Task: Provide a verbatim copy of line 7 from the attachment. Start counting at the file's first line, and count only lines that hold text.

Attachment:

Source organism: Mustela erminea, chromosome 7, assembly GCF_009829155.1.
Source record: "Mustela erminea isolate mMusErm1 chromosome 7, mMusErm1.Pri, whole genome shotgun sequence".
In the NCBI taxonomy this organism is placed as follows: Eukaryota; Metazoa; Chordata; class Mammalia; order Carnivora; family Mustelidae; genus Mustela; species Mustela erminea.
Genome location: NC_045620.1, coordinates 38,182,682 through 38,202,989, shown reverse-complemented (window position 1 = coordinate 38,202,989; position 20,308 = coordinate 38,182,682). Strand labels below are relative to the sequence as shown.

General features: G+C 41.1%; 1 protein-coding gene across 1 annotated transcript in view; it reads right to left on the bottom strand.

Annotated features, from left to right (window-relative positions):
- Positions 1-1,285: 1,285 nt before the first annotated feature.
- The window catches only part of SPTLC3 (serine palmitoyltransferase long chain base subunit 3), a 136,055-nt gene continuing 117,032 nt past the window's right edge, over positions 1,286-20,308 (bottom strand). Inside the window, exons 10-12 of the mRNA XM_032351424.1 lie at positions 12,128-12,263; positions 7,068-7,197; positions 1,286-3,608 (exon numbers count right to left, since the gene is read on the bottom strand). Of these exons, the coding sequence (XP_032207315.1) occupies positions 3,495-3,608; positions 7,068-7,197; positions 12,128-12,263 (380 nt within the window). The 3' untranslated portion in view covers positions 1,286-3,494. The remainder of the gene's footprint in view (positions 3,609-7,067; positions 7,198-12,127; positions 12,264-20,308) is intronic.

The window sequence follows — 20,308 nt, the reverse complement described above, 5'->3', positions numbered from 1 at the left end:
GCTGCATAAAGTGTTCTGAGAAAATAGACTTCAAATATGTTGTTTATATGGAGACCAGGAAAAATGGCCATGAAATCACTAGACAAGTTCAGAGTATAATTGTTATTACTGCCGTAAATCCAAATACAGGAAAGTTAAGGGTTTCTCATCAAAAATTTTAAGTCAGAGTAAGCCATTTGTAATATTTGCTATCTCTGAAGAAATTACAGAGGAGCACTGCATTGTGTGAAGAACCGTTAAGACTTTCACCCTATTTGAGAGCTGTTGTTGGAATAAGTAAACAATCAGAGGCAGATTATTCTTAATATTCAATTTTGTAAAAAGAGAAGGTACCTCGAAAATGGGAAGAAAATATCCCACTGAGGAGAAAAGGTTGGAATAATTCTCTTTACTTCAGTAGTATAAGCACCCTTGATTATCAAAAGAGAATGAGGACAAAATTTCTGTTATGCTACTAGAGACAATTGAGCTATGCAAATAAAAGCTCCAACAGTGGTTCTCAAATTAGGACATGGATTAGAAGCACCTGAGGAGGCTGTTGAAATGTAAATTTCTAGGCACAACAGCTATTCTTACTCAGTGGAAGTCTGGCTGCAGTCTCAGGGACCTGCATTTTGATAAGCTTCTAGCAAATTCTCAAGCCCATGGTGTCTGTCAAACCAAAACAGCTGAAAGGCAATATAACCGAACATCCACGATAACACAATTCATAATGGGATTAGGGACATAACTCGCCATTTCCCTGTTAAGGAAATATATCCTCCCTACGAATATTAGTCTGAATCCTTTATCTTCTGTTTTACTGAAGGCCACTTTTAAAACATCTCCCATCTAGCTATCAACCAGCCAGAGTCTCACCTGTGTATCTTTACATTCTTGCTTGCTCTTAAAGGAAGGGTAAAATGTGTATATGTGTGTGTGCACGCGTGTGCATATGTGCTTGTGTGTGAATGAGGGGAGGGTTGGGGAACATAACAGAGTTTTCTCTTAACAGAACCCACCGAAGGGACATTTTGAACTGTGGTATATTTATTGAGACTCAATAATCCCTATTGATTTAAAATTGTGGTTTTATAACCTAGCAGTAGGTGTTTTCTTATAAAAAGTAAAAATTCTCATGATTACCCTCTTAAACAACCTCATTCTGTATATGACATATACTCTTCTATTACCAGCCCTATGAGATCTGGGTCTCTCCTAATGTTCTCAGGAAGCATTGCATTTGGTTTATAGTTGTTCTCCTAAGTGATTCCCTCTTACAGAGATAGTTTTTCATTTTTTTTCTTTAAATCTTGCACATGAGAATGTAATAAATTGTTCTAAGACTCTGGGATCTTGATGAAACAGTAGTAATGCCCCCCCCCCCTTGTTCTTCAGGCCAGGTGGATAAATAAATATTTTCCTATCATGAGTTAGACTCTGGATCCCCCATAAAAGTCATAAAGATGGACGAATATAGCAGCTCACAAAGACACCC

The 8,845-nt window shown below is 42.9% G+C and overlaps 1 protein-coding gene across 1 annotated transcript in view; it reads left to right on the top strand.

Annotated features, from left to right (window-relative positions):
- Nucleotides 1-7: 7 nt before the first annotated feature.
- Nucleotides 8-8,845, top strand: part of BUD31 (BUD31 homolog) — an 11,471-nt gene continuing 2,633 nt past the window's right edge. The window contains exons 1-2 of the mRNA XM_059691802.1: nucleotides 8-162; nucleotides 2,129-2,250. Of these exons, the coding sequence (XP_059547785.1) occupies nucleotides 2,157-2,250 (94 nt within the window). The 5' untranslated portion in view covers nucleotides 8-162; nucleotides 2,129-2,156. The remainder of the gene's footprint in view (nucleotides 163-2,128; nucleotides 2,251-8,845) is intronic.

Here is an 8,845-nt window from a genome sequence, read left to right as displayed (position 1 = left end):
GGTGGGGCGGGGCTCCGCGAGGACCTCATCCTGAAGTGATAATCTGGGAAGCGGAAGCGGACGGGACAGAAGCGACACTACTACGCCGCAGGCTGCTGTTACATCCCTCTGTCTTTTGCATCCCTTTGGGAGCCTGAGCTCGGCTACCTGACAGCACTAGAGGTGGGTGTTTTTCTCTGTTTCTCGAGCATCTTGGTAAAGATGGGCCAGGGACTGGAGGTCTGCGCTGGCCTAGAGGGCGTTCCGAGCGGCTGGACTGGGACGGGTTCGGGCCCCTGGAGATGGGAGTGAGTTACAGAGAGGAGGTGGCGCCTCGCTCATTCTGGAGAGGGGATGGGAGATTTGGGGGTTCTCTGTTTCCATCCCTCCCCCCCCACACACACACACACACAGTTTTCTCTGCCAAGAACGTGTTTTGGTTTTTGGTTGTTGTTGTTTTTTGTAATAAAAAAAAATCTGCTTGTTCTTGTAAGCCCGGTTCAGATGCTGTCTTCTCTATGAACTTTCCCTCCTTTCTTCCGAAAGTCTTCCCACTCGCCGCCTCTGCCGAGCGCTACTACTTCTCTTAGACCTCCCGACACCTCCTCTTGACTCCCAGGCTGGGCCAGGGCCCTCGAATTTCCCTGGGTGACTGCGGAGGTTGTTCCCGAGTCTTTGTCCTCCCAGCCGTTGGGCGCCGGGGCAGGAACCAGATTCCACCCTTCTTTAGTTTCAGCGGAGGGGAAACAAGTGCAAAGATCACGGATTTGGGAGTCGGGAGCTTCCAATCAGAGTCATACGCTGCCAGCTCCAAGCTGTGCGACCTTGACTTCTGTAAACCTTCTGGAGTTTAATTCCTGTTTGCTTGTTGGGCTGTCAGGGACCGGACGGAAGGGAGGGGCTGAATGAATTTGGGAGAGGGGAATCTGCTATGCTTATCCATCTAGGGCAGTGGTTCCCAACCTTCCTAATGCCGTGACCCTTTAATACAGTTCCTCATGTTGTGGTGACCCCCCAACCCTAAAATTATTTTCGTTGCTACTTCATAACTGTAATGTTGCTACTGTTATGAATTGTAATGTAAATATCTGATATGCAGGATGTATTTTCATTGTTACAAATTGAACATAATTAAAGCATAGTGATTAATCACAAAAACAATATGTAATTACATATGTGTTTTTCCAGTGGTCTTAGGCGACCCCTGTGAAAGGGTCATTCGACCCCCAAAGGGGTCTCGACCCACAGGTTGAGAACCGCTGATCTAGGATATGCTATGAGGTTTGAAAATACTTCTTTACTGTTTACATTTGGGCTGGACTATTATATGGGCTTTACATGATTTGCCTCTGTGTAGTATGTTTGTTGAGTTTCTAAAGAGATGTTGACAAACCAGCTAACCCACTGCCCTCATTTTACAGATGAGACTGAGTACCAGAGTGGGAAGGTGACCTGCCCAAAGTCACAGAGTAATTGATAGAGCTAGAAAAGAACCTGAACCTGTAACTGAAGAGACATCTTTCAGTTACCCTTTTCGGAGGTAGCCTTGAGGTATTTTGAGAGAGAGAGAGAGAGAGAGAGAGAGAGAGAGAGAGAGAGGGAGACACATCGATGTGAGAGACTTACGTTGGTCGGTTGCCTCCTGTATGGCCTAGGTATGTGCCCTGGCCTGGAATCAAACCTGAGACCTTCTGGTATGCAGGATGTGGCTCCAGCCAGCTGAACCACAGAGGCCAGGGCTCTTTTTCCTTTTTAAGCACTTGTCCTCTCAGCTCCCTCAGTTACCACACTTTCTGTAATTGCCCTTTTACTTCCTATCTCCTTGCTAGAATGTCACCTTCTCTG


- Positions 1-1,285: 1,285 nt before the first annotated feature.